Having laid out some various schools of thought and critiqued some particulars of the closed (or “wisdom”) approach to divine guidance, I will now move on to presenting the “missing category”. As we have seen, it is necessary to avoid charismatic methodologies which stray from Sola Scriptura, as well as the more moderate but ambiguous practice of relying on feelings and circumstances. A proper approach must also avoid the weaknesses of the closed model, while providing a Biblical framework for the reality and means of personal guidance from God.
Category: Christian Living
In the previous entry, I examined three common categories of thought regarding divine guidance, and posited the need for a fourth which is predominately “missing”. Before moving on to the propositions of this missing category, I would like to interact with some of the main arguments of the “closed” category, and give some clarity to why I believe it falls short. I will not examine the other categories in the same light, as I do believe that those defending the “closed” position establish sufficient arguments against the other views.
It’s likely that almost every Christian has sought for answers when it comes to knowing God’s will for their personal life decisions. Practically, we want to know who to marry, what vocation to pursue, what ministry is right for us, where we should live, and so on down the list of life’s important choices. Theologically, the Christian may wonder how, or perhaps if, God reveals His will to us in these matters. In the first of a series of articles I intend to write on this subject, I want to examine the common categories of thought on this subject and suggest another approach which seems to be largely missing from the discussion.
Alice Cooper, noted heavy metal shock performer, is a Christian… or so Christians keep telling me. He has a Christian testimony. He’s written songs about God and salvation. He goes to a church that preaches the gospel. He’s gone to Bible conferences, and even played golf with R.C. Sproul. So why doubt him?
As I observe the ongoing uproar being made over the RFRA law, one thing is becoming more and more apparent. Some miraculous act of God notwithstanding, persecution of Christians is going to become a reality in this nation, and it is going to happen soon. I don’t mean verbal persecution, but state-organized, legalized persecution that will cost Christians more than just hurt feelings. Another truth that should be apparent, especially this week as Christians remember the death and resurrection of our Savior, is that any genuine persecution we suffer in His name is a tremendous reason to rejoice in Jesus Christ.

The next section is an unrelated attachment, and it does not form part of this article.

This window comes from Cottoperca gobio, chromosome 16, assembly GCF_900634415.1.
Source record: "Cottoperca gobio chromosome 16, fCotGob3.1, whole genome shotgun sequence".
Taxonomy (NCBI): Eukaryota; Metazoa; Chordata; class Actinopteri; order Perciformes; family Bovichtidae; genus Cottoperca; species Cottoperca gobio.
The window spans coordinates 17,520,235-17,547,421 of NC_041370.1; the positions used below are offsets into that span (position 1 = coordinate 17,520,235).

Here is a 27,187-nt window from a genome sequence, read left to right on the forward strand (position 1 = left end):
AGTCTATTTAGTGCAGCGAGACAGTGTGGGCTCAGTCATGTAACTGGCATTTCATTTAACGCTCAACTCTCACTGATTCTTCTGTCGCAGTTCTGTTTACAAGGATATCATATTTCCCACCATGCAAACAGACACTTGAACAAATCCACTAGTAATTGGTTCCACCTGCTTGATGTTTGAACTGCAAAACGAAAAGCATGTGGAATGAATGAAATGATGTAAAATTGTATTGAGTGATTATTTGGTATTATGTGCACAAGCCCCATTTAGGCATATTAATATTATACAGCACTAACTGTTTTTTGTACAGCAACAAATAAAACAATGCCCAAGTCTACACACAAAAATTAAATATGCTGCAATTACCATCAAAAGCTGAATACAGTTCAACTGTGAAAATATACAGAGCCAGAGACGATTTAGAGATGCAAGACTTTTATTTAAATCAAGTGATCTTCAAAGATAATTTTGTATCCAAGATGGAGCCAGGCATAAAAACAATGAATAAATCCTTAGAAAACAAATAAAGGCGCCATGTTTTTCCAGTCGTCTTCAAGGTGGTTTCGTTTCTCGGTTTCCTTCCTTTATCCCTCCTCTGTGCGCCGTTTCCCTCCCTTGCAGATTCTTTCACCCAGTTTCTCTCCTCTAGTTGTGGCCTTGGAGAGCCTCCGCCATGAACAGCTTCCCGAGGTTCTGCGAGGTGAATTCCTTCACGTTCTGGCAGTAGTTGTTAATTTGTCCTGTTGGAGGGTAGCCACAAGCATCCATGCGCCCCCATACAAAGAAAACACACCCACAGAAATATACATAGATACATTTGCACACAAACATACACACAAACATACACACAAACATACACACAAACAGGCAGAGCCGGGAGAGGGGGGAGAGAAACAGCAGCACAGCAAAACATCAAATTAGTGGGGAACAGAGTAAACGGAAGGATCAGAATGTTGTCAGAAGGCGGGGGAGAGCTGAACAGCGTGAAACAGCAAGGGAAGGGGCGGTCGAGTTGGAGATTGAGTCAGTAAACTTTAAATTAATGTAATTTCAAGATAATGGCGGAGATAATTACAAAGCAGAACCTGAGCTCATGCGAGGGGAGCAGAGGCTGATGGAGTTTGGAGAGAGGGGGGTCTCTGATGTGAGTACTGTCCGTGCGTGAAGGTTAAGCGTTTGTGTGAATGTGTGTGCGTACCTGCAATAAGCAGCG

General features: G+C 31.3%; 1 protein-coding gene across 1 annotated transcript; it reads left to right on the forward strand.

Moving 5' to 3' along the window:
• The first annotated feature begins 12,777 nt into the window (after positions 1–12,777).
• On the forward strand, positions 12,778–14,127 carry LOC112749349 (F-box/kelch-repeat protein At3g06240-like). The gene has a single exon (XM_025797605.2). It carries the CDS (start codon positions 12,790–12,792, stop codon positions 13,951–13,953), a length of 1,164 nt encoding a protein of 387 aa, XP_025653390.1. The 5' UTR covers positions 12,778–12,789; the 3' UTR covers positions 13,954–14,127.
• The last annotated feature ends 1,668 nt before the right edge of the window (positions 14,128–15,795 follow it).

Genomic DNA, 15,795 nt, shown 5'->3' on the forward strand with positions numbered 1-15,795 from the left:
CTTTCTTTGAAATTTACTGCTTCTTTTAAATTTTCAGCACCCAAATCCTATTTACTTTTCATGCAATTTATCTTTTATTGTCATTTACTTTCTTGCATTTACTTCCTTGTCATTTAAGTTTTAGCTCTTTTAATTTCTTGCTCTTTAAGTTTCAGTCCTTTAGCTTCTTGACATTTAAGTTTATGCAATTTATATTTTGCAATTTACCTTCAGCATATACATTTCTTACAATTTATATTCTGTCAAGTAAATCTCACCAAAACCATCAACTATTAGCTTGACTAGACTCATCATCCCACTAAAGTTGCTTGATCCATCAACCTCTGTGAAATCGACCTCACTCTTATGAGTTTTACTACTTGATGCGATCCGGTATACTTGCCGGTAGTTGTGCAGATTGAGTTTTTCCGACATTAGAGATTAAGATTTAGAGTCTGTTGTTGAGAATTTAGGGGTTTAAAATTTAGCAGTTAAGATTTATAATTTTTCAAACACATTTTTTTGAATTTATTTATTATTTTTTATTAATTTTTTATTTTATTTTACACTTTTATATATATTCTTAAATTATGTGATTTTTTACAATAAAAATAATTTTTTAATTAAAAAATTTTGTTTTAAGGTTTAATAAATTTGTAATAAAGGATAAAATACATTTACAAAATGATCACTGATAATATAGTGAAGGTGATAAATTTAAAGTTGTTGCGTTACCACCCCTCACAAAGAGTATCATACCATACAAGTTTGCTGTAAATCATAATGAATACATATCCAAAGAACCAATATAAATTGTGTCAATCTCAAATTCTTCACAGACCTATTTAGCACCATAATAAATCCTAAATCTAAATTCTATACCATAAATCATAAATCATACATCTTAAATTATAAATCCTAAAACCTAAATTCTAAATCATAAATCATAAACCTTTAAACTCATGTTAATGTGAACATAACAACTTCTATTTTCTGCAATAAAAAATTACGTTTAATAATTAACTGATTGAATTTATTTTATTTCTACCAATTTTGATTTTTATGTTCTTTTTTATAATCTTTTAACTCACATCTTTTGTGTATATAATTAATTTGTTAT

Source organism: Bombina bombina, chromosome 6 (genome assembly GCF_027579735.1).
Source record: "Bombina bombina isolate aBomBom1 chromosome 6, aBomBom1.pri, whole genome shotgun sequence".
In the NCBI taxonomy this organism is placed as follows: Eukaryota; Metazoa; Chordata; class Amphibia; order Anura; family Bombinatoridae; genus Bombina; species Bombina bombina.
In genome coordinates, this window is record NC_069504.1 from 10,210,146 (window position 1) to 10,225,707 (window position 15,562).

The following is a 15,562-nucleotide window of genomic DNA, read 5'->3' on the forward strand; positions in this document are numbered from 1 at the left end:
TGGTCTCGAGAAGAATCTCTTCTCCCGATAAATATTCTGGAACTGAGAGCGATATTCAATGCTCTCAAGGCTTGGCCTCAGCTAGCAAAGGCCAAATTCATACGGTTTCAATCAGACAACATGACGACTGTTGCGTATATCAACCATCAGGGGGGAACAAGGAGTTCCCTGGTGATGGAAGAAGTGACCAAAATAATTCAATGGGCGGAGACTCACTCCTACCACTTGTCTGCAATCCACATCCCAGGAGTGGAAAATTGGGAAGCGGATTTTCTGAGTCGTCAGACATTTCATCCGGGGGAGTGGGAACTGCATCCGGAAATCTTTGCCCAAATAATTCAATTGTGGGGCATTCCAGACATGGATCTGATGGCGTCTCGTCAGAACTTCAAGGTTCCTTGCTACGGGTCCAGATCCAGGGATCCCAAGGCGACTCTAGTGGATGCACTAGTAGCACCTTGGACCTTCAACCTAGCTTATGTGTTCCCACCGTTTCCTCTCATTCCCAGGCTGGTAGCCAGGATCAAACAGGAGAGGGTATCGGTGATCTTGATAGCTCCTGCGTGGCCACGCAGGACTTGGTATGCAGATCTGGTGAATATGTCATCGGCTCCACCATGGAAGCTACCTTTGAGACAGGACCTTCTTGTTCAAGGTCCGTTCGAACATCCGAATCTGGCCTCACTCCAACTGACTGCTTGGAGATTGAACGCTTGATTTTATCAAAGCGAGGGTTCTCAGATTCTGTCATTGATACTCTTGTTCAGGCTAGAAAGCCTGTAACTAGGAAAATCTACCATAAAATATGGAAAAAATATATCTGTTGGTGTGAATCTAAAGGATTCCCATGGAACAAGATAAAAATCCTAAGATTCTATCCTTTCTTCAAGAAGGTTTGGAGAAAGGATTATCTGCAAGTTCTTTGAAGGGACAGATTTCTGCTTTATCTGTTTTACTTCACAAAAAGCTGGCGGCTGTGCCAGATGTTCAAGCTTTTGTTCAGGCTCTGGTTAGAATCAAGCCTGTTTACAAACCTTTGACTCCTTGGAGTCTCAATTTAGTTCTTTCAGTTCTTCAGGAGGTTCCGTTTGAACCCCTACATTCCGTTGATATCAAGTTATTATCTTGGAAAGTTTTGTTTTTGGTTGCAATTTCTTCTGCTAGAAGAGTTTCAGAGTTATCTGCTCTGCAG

How often do you find yourself restlessly contemplating circumstances in life? Are you often bothered by present conditions or tense over an uncertain future? I’ve been there, and often find myself returning to this pitfall which plagues the mind and paralyzes the progress of sanctification. Although most are probably familiar with the exhortation to replace worry with prayer in Phil. 4:6-7, there is another passage of Scripture which exposes the ugly underbelly of this all-too-common sin.
Our culture at large (in America, and in many other places around the world) has become a culture of irreverence. Time-honored customs and traditions have been thrown out the window for the do-as-you-please, live-in-your-own-truth, you-are-your-own-god mentality. You see this around you constantly as children (and not just the young ones) openly defy their parents and reject their counsel. Employees are flippant towards their employers, citizens look down upon the authority of law enforcement, and lawmakers disregard the once-esteemed heritage of those who established and strengthened our great nation. Unfortunately this haughty and self-exalted attitude has penetrated beyond our society, and into the very core of our churches and Christian families.